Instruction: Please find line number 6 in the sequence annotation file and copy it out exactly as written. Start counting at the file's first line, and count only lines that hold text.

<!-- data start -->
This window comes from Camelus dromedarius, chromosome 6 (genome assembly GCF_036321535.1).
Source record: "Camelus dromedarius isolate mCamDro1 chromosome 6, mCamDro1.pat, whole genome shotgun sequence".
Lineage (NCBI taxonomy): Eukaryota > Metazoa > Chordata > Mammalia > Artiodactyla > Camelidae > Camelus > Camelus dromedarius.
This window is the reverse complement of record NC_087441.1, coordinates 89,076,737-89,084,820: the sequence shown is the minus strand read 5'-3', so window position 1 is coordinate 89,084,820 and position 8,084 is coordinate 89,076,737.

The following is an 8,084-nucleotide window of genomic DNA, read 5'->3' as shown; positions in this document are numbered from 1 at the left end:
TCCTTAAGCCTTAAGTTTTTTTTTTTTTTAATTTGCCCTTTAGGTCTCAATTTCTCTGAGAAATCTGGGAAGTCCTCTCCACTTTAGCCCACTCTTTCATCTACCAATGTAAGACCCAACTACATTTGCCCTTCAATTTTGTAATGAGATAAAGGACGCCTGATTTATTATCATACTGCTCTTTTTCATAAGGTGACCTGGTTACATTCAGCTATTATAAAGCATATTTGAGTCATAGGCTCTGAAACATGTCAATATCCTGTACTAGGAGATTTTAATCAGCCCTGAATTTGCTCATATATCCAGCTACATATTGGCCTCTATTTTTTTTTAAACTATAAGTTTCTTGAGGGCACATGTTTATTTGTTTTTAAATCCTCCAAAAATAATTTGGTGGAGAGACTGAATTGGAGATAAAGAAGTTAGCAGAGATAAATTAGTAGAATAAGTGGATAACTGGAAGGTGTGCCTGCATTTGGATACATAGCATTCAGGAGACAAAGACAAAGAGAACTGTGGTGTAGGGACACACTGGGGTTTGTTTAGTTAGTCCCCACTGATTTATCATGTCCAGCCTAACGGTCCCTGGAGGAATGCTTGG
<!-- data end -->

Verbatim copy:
TCCTTAAGCCTTAAGTTTTTTTTTTTTTTAATTTGCCCTTTAGGTCTCAATTTCTCTGAGAAATCTGGGAAGTCCTCTCCACTTTAGCCCACTCTTTCATCTACCAATGTAAGACCCAACTACATTTGCCCTTCAATTTTGTAATGAGATAAAGGACGCCTGATTTATTATCATACTGCTCTTTTTCATAAGGTGACCTGGTTACATTCAGCTATTATAAAGCATATTTGAGTCATAGGCTCTGAAACATGTCAATATCCTGTACTAGGAGATTTTAATCAGCCCTGAATTTGCTCATATATCCAGCTACATATTGGCCTCTATTTTTTTTTAAACTATAAGTTTCTTGAGGGCACATGTTTATTTGTTTTTAAATCCTCCAAAAATAATTTGGTGGAGAGACTGAATTGGAGATAAAGAAGTTAGCAGAGATAAATTAGTAGAATAAGTGGATAACTGGAAGGTGTGCCTGCATTTGGATACATAGCATTCAGGAGACAAAGACAAAGAGAACTGTGGTGTAGGGACACACTGGGGTTTGTTTAGTTAGTCCCCACTGATTTATCATGTCCAGCCTAACGGTCCCTGGAGGAATGCTTGG